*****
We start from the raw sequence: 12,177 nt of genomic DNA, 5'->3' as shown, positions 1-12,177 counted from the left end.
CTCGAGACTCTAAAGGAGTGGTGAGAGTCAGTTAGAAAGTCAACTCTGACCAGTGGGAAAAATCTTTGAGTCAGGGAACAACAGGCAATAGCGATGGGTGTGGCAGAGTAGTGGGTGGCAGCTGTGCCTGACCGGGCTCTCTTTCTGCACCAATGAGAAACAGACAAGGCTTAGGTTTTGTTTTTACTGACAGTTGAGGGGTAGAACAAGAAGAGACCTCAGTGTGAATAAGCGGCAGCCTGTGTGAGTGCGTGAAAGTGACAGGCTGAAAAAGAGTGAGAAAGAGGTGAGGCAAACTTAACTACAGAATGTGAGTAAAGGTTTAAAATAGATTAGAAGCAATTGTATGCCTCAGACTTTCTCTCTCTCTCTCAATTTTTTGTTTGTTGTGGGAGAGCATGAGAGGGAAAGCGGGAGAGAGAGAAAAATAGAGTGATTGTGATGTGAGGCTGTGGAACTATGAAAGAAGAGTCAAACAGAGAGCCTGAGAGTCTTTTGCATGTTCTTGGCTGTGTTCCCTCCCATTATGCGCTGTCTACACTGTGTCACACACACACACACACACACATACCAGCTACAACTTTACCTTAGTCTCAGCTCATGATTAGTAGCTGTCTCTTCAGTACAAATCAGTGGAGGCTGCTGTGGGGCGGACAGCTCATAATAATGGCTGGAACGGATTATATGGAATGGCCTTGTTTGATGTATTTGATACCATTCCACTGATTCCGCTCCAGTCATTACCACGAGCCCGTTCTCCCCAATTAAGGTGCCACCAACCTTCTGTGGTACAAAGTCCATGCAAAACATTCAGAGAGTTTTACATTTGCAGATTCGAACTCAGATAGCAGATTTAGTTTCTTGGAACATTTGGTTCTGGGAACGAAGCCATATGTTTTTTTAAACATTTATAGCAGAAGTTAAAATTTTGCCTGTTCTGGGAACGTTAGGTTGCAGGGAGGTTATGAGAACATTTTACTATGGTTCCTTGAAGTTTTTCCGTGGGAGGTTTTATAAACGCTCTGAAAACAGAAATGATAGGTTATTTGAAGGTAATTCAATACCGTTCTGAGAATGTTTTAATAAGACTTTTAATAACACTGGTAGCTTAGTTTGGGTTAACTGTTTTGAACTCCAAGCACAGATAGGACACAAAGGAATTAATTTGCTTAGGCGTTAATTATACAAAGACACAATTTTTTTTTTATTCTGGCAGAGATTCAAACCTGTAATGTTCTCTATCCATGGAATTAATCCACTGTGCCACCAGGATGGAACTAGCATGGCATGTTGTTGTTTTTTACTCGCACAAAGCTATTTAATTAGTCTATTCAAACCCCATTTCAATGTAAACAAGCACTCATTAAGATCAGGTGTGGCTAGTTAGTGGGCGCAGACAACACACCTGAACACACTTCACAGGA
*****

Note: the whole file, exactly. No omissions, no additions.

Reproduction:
We start from the raw sequence: 12,177 nt of genomic DNA, 5'->3' as shown, positions 1-12,177 counted from the left end.
CTCGAGACTCTAAAGGAGTGGTGAGAGTCAGTTAGAAAGTCAACTCTGACCAGTGGGAAAAATCTTTGAGTCAGGGAACAACAGGCAATAGCGATGGGTGTGGCAGAGTAGTGGGTGGCAGCTGTGCCTGACCGGGCTCTCTTTCTGCACCAATGAGAAACAGACAAGGCTTAGGTTTTGTTTTTACTGACAGTTGAGGGGTAGAACAAGAAGAGACCTCAGTGTGAATAAGCGGCAGCCTGTGTGAGTGCGTGAAAGTGACAGGCTGAAAAAGAGTGAGAAAGAGGTGAGGCAAACTTAACTACAGAATGTGAGTAAAGGTTTAAAATAGATTAGAAGCAATTGTATGCCTCAGACTTTCTCTCTCTCTCTCAATTTTTTGTTTGTTGTGGGAGAGCATGAGAGGGAAAGCGGGAGAGAGAGAAAAATAGAGTGATTGTGATGTGAGGCTGTGGAACTATGAAAGAAGAGTCAAACAGAGAGCCTGAGAGTCTTTTGCATGTTCTTGGCTGTGTTCCCTCCCATTATGCGCTGTCTACACTGTGTCACACACACACACACACACACATACCAGCTACAACTTTACCTTAGTCTCAGCTCATGATTAGTAGCTGTCTCTTCAGTACAAATCAGTGGAGGCTGCTGTGGGGCGGACAGCTCATAATAATGGCTGGAACGGATTATATGGAATGGCCTTGTTTGATGTATTTGATACCATTCCACTGATTCCGCTCCAGTCATTACCACGAGCCCGTTCTCCCCAATTAAGGTGCCACCAACCTTCTGTGGTACAAAGTCCATGCAAAACATTCAGAGAGTTTTACATTTGCAGATTCGAACTCAGATAGCAGATTTAGTTTCTTGGAACATTTGGTTCTGGGAACGAAGCCATATGTTTTTTTAAACATTTATAGCAGAAGTTAAAATTTTGCCTGTTCTGGGAACGTTAGGTTGCAGGGAGGTTATGAGAACATTTTACTATGGTTCCTTGAAGTTTTTCCGTGGGAGGTTTTATAAACGCTCTGAAAACAGAAATGATAGGTTATTTGAAGGTAATTCAATACCGTTCTGAGAATGTTTTAATAAGACTTTTAATAACACTGGTAGCTTAGTTTGGGTTAACTGTTTTGAACTCCAAGCACAGATAGGACACAAAGGAATTAATTTGCTTAGGCGTTAATTATACAAAGACACAATTTTTTTTTTATTCTGGCAGAGATTCAAACCTGTAATGTTCTCTATCCATGGAATTAATCCACTGTGCCACCAGGATGGAACTAGCATGGCATGTTGTTGTTTTTTACTCGCACAAAGCTATTTAATTAGTCTATTCAAACCCCATTTCAATGTAAACAAGCACTCATTAAGATCAGGTGTGGCTAGTTAGTGGGCGCAGACAACACACCTGAACACACTTCACAGGA